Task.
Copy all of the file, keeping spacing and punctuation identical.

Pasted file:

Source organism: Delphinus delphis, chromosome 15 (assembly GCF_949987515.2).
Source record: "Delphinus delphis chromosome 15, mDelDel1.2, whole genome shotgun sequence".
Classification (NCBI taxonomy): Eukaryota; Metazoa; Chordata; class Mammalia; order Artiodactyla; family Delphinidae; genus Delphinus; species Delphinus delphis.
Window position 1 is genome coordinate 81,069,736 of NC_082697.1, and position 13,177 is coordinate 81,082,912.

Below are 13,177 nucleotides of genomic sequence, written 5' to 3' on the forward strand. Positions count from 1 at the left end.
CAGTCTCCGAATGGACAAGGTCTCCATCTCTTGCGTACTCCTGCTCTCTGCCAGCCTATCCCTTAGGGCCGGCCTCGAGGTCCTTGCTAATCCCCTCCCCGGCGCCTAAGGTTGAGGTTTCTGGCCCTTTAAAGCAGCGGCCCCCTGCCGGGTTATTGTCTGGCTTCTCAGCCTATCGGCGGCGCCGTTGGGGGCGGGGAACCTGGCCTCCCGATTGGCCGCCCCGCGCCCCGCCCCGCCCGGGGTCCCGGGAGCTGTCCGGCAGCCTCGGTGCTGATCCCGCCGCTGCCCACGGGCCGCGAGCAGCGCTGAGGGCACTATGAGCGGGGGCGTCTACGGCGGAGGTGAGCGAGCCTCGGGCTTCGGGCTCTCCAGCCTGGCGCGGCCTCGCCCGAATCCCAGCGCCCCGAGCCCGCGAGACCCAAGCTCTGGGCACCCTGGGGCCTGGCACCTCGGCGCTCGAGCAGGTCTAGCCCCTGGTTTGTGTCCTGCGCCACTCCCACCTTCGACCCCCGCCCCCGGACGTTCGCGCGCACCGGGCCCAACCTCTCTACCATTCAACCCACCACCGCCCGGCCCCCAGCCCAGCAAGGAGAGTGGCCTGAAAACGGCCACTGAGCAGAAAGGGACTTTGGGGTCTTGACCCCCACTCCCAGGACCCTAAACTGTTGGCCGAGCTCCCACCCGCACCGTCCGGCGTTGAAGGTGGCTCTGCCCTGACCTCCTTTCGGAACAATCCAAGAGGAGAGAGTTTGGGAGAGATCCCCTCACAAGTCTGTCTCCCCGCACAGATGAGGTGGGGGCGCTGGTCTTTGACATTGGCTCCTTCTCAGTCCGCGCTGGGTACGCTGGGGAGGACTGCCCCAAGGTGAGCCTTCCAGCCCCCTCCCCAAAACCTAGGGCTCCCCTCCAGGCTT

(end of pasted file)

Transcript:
Source organism: Delphinus delphis, chromosome 15 (assembly GCF_949987515.2).
Source record: "Delphinus delphis chromosome 15, mDelDel1.2, whole genome shotgun sequence".
Classification (NCBI taxonomy): Eukaryota; Metazoa; Chordata; class Mammalia; order Artiodactyla; family Delphinidae; genus Delphinus; species Delphinus delphis.
Window position 1 is genome coordinate 81,069,736 of NC_082697.1, and position 13,177 is coordinate 81,082,912.

Below are 13,177 nucleotides of genomic sequence, written 5' to 3' on the forward strand. Positions count from 1 at the left end.
CAGTCTCCGAATGGACAAGGTCTCCATCTCTTGCGTACTCCTGCTCTCTGCCAGCCTATCCCTTAGGGCCGGCCTCGAGGTCCTTGCTAATCCCCTCCCCGGCGCCTAAGGTTGAGGTTTCTGGCCCTTTAAAGCAGCGGCCCCCTGCCGGGTTATTGTCTGGCTTCTCAGCCTATCGGCGGCGCCGTTGGGGGCGGGGAACCTGGCCTCCCGATTGGCCGCCCCGCGCCCCGCCCCGCCCGGGGTCCCGGGAGCTGTCCGGCAGCCTCGGTGCTGATCCCGCCGCTGCCCACGGGCCGCGAGCAGCGCTGAGGGCACTATGAGCGGGGGCGTCTACGGCGGAGGTGAGCGAGCCTCGGGCTTCGGGCTCTCCAGCCTGGCGCGGCCTCGCCCGAATCCCAGCGCCCCGAGCCCGCGAGACCCAAGCTCTGGGCACCCTGGGGCCTGGCACCTCGGCGCTCGAGCAGGTCTAGCCCCTGGTTTGTGTCCTGCGCCACTCCCACCTTCGACCCCCGCCCCCGGACGTTCGCGCGCACCGGGCCCAACCTCTCTACCATTCAACCCACCACCGCCCGGCCCCCAGCCCAGCAAGGAGAGTGGCCTGAAAACGGCCACTGAGCAGAAAGGGACTTTGGGGTCTTGACCCCCACTCCCAGGACCCTAAACTGTTGGCCGAGCTCCCACCCGCACCGTCCGGCGTTGAAGGTGGCTCTGCCCTGACCTCCTTTCGGAACAATCCAAGAGGAGAGAGTTTGGGAGAGATCCCCTCACAAGTCTGTCTCCCCGCACAGATGAGGTGGGGGCGCTGGTCTTTGACATTGGCTCCTTCTCAGTCCGCGCTGGGTACGCTGGGGAGGACTGCCCCAAGGTGAGCCTTCCAGCCCCCTCCCCAAAACCTAGGGCTCCCCTCCAGGCTT